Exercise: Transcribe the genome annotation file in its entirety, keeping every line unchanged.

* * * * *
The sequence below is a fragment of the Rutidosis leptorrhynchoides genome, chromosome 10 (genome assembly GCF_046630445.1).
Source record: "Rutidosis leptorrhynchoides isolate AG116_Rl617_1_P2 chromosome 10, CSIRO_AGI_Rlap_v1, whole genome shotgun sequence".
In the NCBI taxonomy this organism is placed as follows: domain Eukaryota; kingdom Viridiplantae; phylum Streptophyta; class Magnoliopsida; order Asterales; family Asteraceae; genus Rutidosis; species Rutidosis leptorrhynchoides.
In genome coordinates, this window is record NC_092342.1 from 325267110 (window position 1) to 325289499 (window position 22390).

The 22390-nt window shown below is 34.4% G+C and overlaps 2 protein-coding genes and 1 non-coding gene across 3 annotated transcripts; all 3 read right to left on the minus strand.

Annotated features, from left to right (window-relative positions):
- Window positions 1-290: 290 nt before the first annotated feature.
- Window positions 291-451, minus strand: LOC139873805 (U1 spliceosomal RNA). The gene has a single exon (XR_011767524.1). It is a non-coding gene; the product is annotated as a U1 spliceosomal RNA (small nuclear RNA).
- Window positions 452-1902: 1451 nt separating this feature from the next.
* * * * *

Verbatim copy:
The sequence below is a fragment of the Rutidosis leptorrhynchoides genome, chromosome 10 (genome assembly GCF_046630445.1).
Source record: "Rutidosis leptorrhynchoides isolate AG116_Rl617_1_P2 chromosome 10, CSIRO_AGI_Rlap_v1, whole genome shotgun sequence".
In the NCBI taxonomy this organism is placed as follows: domain Eukaryota; kingdom Viridiplantae; phylum Streptophyta; class Magnoliopsida; order Asterales; family Asteraceae; genus Rutidosis; species Rutidosis leptorrhynchoides.
In genome coordinates, this window is record NC_092342.1 from 325267110 (window position 1) to 325289499 (window position 22390).

The 22390-nt window shown below is 34.4% G+C and overlaps 2 protein-coding genes and 1 non-coding gene across 3 annotated transcripts; all 3 read right to left on the minus strand.

Annotated features, from left to right (window-relative positions):
- Window positions 1-290: 290 nt before the first annotated feature.
- Window positions 291-451, minus strand: LOC139873805 (U1 spliceosomal RNA). The gene has a single exon (XR_011767524.1). It is a non-coding gene; the product is annotated as a U1 spliceosomal RNA (small nuclear RNA).
- Window positions 452-1902: 1451 nt separating this feature from the next.